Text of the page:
I have not studied law or legal history. But I have studied philosophy, history, human behavior and biology. Those four areas are the base for the following considerations. This will not be exhaustive; to be thought of possibly as a primer or conversation starter if you will.
I believe George was justified in shooting Trayvon because Trayvon placed George into a Fight-or-flight response. This is the main human condition I believe all legal rights of self-defense ought to be primarily based on. One reason why many of those who believe George was not justified is that it was actually he who placed Trayvon into this response. But this is why the facts of what occurred, in not only this but of every case, must be examined then weighed against what is known about this human condition to determine justification. Based off of everything I know about this case, I think it’s fair that I use the following hypothetical comparison that I believe ought to illuminate how I believe George was justified and Trayvon was not. What I’m attempting to do here is look at the specific situation and that actions of the actors, measured and weighed against what is known about humans specifically the Fight-or-flight response.
Simply, imagine you are in your home and an intruder begins to break into it. I believe that such an action can place a human into a Fight-or-flight response and as such any such defense, including homicide, ought to be considered first when legal rights of self-defense are constructed. Now just for the moment, and the sake of the comparison, equate George’s actions, to that of the intruder, from when he first spotted Trayvon to when Trayvon ran. Now, go back to you in your home with this intruder who is breaking into it. You, just like Trayvon, run, but for this comparison you run out of the house and down the street. Two to four minutes go by and you go back into your home knowing the intruder is in there. I believe the actions of running away in this situation tells us you are in a Fight-or-flight response, specifically flight. But then by going back into that same situation minutes later tells us that you are no longer in a Fight-or-flight response, rather you are in what is the secondary consideration for construction of law, particularly legal rights of self-defense, the human condition of higher reasoning.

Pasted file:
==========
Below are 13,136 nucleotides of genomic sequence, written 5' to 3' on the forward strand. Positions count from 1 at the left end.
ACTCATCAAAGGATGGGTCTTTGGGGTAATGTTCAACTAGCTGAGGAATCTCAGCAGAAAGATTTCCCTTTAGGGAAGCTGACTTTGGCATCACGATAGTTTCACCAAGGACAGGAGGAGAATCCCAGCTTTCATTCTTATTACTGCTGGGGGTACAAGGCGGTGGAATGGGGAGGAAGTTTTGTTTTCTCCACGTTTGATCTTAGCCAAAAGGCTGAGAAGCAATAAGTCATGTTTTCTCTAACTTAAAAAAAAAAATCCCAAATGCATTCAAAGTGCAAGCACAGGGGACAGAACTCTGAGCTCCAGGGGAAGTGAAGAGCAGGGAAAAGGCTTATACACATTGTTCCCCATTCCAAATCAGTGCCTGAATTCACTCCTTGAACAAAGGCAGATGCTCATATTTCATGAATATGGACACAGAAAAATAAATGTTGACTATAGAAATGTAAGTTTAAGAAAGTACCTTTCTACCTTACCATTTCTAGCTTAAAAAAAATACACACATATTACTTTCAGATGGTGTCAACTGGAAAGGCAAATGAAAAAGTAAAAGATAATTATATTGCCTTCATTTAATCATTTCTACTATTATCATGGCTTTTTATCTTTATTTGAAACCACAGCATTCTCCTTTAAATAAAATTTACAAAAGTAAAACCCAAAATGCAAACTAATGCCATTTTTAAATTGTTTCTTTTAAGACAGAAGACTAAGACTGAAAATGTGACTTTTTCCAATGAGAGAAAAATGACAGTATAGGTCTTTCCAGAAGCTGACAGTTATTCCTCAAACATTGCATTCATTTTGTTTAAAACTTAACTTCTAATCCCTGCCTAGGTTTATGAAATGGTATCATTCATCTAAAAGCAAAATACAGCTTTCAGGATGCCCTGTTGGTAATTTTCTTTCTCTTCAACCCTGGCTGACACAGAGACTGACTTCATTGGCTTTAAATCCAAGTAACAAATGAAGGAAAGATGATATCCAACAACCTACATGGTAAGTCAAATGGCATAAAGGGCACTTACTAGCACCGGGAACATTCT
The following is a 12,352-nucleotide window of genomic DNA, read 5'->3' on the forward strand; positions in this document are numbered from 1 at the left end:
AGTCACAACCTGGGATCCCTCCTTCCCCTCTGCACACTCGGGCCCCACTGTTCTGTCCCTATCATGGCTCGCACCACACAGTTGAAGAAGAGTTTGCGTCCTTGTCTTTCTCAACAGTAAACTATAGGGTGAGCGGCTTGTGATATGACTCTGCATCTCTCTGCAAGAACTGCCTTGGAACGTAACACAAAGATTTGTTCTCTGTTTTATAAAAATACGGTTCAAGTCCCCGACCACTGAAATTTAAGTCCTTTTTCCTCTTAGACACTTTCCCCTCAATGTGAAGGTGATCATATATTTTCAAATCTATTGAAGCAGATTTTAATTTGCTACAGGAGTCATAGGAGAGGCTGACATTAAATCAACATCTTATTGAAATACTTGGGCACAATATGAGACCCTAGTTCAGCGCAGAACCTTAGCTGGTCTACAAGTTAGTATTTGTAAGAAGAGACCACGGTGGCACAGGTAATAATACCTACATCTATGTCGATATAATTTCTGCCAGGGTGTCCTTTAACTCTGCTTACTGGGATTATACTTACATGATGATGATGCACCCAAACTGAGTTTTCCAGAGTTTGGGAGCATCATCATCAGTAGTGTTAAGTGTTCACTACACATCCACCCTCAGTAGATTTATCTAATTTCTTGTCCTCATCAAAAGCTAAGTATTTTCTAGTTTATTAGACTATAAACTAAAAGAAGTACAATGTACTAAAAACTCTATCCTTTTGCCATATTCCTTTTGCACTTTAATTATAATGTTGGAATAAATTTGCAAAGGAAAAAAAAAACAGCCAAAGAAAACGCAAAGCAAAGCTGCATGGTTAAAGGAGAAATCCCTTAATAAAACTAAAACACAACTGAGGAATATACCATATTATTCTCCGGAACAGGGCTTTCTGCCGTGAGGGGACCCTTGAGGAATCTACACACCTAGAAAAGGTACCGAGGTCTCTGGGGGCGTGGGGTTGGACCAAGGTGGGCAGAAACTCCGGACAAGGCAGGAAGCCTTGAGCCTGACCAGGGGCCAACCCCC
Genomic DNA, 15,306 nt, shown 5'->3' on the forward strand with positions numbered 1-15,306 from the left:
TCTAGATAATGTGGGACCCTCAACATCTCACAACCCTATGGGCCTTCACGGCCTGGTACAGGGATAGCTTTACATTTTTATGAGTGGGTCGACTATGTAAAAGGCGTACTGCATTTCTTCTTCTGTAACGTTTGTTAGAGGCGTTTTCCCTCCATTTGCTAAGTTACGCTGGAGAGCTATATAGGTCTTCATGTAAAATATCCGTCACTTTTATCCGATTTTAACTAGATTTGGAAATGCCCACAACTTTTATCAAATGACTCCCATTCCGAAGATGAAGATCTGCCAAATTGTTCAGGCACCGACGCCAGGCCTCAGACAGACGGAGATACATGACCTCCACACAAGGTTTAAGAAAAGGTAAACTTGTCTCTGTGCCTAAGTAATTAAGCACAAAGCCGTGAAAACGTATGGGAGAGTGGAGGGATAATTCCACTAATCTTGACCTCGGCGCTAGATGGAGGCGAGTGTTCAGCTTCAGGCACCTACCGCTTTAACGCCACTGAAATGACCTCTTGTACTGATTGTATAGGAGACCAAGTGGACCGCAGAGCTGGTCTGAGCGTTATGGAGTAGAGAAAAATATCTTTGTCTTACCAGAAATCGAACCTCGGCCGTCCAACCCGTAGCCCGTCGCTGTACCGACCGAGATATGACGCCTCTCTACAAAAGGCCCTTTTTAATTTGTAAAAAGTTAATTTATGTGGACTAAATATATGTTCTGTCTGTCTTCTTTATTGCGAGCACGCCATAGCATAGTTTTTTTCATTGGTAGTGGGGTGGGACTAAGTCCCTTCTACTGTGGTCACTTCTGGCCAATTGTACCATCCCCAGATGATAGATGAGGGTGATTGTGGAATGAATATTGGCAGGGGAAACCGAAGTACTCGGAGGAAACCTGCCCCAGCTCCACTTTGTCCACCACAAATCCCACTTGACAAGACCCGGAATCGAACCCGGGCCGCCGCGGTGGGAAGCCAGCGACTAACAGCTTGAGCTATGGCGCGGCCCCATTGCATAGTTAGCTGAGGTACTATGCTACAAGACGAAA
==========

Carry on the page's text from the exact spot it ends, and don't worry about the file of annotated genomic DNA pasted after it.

I have granted, for the sake of the comparison, that Trayvon was at one point placed into a Fight-or-flight response by George, however I do not believe Trayvon was in fact at any time in such a condition. I also do not believe George was in this condition until the assault. I think some of those who believe in George’s guilt intuitively understand this but for whatever reason remain in their beliefs and as such try to reckon such beliefs by minimizing George’s injuries, questioning that he could have possibly ever been in such a condition or asserting Trayvon was unable to put him in such. Such as the way of cognitive dissonance I suppose.